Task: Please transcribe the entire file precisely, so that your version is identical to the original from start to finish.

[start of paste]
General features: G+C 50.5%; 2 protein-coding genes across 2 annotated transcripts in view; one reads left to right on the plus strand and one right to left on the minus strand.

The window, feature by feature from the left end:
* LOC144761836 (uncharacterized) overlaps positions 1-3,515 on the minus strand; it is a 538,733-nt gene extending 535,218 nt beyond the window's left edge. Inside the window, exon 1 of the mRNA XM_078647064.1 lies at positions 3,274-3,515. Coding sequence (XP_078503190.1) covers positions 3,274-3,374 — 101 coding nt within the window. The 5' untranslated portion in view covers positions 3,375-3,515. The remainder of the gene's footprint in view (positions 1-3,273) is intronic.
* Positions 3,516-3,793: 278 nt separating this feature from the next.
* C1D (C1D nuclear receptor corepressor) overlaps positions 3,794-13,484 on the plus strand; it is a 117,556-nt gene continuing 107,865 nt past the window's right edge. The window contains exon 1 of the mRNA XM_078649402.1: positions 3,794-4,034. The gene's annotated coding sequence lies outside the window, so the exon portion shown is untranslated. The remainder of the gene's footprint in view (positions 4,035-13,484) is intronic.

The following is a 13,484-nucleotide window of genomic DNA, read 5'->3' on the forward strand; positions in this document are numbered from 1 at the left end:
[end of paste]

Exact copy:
General features: G+C 50.5%; 2 protein-coding genes across 2 annotated transcripts in view; one reads left to right on the plus strand and one right to left on the minus strand.

The window, feature by feature from the left end:
* LOC144761836 (uncharacterized) overlaps positions 1-3,515 on the minus strand; it is a 538,733-nt gene extending 535,218 nt beyond the window's left edge. Inside the window, exon 1 of the mRNA XM_078647064.1 lies at positions 3,274-3,515. Coding sequence (XP_078503190.1) covers positions 3,274-3,374 — 101 coding nt within the window. The 5' untranslated portion in view covers positions 3,375-3,515. The remainder of the gene's footprint in view (positions 1-3,273) is intronic.
* Positions 3,516-3,793: 278 nt separating this feature from the next.
* C1D (C1D nuclear receptor corepressor) overlaps positions 3,794-13,484 on the plus strand; it is a 117,556-nt gene continuing 107,865 nt past the window's right edge. The window contains exon 1 of the mRNA XM_078649402.1: positions 3,794-4,034. The gene's annotated coding sequence lies outside the window, so the exon portion shown is untranslated. The remainder of the gene's footprint in view (positions 4,035-13,484) is intronic.

The following is a 13,484-nucleotide window of genomic DNA, read 5'->3' on the forward strand; positions in this document are numbered from 1 at the left end: